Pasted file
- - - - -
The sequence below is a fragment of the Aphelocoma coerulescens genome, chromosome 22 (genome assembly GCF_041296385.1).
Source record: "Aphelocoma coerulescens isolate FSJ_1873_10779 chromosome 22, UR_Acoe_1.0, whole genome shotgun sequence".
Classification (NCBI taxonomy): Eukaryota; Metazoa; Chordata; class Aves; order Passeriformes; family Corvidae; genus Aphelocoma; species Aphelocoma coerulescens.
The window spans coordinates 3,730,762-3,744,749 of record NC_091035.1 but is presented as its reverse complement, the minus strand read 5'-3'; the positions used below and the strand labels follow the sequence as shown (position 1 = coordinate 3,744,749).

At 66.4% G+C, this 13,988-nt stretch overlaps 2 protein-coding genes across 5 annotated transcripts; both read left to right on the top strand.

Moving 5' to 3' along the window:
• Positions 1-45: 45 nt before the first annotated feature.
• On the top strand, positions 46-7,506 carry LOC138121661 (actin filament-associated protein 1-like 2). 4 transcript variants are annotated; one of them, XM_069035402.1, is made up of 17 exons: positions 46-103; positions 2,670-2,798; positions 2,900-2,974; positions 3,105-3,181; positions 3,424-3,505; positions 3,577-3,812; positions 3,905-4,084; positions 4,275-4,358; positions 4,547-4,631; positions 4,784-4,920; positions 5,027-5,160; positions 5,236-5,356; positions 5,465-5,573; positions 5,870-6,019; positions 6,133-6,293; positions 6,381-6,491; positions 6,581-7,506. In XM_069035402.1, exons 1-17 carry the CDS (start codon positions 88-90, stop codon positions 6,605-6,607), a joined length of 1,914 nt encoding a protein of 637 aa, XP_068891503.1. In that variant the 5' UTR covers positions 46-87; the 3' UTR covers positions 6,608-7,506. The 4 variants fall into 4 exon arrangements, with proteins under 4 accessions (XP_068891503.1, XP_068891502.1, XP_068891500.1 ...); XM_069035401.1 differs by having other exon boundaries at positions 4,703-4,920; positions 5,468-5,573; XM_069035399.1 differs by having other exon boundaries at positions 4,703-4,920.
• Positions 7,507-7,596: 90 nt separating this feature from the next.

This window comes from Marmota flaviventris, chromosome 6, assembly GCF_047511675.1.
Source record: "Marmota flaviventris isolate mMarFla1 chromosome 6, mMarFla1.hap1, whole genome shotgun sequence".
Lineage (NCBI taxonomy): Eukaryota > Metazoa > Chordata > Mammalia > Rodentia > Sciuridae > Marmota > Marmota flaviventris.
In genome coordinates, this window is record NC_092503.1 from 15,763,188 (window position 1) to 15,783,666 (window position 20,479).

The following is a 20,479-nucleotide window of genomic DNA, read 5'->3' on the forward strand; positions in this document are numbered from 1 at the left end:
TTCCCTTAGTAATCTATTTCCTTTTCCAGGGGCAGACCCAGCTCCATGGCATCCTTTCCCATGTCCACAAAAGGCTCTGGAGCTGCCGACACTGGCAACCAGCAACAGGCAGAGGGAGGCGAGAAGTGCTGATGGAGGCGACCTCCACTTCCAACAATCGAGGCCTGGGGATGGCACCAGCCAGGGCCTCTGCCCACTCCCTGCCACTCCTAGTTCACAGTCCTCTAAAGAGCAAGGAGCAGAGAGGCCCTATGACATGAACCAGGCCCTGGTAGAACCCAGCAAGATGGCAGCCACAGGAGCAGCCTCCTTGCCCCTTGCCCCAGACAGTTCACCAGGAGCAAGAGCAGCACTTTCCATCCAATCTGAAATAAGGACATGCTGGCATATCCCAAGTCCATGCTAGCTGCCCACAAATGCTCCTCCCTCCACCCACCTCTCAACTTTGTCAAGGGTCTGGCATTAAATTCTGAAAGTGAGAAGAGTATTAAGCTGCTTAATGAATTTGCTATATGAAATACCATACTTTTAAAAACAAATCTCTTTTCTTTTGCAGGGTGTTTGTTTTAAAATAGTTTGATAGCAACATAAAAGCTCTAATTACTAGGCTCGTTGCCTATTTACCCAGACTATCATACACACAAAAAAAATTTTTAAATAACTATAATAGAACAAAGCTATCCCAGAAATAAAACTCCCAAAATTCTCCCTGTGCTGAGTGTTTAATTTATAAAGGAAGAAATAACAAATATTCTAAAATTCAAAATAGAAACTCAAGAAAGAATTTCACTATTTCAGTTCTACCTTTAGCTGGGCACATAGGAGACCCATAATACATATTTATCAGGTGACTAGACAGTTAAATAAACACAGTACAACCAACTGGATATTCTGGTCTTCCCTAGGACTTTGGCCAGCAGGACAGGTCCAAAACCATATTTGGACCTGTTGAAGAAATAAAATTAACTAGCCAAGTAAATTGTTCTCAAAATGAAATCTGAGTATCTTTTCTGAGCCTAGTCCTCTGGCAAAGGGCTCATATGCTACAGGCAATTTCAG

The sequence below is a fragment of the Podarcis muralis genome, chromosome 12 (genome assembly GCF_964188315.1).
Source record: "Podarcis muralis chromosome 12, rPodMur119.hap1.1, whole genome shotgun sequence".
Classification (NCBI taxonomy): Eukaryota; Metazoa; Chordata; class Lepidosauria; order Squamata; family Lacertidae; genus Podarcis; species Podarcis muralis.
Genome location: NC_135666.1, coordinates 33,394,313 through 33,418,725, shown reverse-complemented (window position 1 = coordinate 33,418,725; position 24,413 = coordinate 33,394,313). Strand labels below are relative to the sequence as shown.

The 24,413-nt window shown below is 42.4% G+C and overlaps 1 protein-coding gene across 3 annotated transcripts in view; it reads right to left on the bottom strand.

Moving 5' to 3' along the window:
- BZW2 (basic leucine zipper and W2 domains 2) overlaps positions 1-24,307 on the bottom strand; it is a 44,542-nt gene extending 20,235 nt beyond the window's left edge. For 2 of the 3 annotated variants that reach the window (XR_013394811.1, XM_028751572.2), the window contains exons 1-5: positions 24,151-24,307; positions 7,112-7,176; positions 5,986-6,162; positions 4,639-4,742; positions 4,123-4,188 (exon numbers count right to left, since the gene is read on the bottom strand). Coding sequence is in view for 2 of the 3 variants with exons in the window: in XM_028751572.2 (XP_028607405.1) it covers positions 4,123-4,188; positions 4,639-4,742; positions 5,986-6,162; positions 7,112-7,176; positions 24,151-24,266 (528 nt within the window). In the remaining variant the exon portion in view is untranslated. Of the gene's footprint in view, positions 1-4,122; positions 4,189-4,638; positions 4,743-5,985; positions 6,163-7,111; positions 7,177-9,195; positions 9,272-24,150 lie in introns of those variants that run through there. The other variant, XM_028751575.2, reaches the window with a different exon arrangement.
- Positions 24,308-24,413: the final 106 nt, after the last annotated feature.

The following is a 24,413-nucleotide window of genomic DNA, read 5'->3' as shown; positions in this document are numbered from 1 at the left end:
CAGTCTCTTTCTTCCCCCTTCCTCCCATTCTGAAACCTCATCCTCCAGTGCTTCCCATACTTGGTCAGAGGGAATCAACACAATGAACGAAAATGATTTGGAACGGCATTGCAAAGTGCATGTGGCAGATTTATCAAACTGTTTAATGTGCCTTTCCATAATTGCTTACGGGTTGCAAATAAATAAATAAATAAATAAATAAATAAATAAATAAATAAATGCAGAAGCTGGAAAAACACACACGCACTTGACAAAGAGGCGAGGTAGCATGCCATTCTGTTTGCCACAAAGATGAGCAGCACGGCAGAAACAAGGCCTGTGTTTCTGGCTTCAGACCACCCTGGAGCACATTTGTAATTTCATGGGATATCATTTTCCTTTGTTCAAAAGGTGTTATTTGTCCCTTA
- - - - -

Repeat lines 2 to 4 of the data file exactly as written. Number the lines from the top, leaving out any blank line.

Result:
Source record: "Aphelocoma coerulescens isolate FSJ_1873_10779 chromosome 22, UR_Acoe_1.0, whole genome shotgun sequence".
Classification (NCBI taxonomy): Eukaryota; Metazoa; Chordata; class Aves; order Passeriformes; family Corvidae; genus Aphelocoma; species Aphelocoma coerulescens.
The window spans coordinates 3,730,762-3,744,749 of record NC_091035.1 but is presented as its reverse complement, the minus strand read 5'-3'; the positions used below and the strand labels follow the sequence as shown (position 1 = coordinate 3,744,749).